The forest is thick, the greenery is lush and the trees’ limbs spool out far from their bodies like a prankster’s legs
Along with seven others, I venture into the dense forest with Refica, our local guide. We walk past the stony, empty reservoir, which looks like something out of an Indiana Jones film. Sunlight pours through gaps in the trees above and the soil beneath my feet is red as clay. Talking to the others during a three-and-a-half-mile hike, I pick up tidbits of Antiguan life along the way.
"Antiguans don't like going to the beach," one woman says with a laugh. Given their number and proximity, it seems a surprise, but then I try – and fail – to remember the last time I spent an afternoon walking around the British Museum or the Tate.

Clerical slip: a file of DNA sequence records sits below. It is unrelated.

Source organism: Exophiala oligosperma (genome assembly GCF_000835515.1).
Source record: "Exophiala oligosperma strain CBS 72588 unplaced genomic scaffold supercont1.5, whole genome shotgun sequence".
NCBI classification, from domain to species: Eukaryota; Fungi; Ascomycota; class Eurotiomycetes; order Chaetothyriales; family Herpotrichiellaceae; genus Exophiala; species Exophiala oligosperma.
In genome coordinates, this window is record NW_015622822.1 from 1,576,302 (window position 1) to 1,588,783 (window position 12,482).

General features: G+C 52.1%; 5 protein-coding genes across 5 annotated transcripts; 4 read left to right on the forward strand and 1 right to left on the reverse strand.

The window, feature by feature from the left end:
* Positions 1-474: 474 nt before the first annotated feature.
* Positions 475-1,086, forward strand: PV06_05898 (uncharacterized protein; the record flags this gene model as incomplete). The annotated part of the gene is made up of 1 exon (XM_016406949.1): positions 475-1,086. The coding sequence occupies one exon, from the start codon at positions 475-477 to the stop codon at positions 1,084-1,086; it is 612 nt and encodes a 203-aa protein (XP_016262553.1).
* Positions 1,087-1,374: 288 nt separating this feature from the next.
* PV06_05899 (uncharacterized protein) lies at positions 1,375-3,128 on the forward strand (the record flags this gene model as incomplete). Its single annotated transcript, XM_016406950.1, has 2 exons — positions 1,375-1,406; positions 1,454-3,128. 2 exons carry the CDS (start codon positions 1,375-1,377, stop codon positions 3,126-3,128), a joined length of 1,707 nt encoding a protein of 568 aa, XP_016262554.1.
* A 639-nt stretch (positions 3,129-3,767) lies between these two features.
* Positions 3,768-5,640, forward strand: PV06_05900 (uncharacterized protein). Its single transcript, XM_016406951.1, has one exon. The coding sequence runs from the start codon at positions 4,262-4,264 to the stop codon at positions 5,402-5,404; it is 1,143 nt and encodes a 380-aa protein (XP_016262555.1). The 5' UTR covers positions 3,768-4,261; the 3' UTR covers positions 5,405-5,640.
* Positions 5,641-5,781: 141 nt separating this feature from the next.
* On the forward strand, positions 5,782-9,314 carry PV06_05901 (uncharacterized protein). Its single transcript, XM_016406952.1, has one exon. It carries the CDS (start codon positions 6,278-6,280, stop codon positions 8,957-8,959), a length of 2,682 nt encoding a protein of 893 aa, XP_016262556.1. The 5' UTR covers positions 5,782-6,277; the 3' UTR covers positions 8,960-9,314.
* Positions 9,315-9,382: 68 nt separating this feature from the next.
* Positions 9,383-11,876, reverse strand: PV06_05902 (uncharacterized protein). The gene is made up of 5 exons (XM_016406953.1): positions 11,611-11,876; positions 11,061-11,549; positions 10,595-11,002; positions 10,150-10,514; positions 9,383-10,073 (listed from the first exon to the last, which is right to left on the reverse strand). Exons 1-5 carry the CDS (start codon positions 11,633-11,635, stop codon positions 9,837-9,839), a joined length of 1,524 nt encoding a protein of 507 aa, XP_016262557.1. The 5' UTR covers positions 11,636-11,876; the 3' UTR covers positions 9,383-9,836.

The forest is thick, the greenery lush, and the trees' limbs spool out far from their bodies like prankster's legs. Refica and the others warn me of deceptive bumps in the path as we traverse the sometimes stony ground, popular with lizards the size of your hand. Around halfway through, I hear an eerie noise, like a banshee on helium.
"It's a bird," says one of the guys. "When we were young children our parents told us they were duppys to stop us going too far into the forest."
"What's a duppy?"
We walk on, away from spectral avians and tall tales from childhood. The walk is up and down, hot and heavy-going, and when we emerge sweaty an hour and a half later, I am knackered but pleased, fulfilled but spent. I finally feel like I've had my fill of hiking. When I get back to John's car, his eyes glisten with mischief.
"I was told to take you to a particular restaurant," says John. "I told them, 'I am taking him to where I would go.'"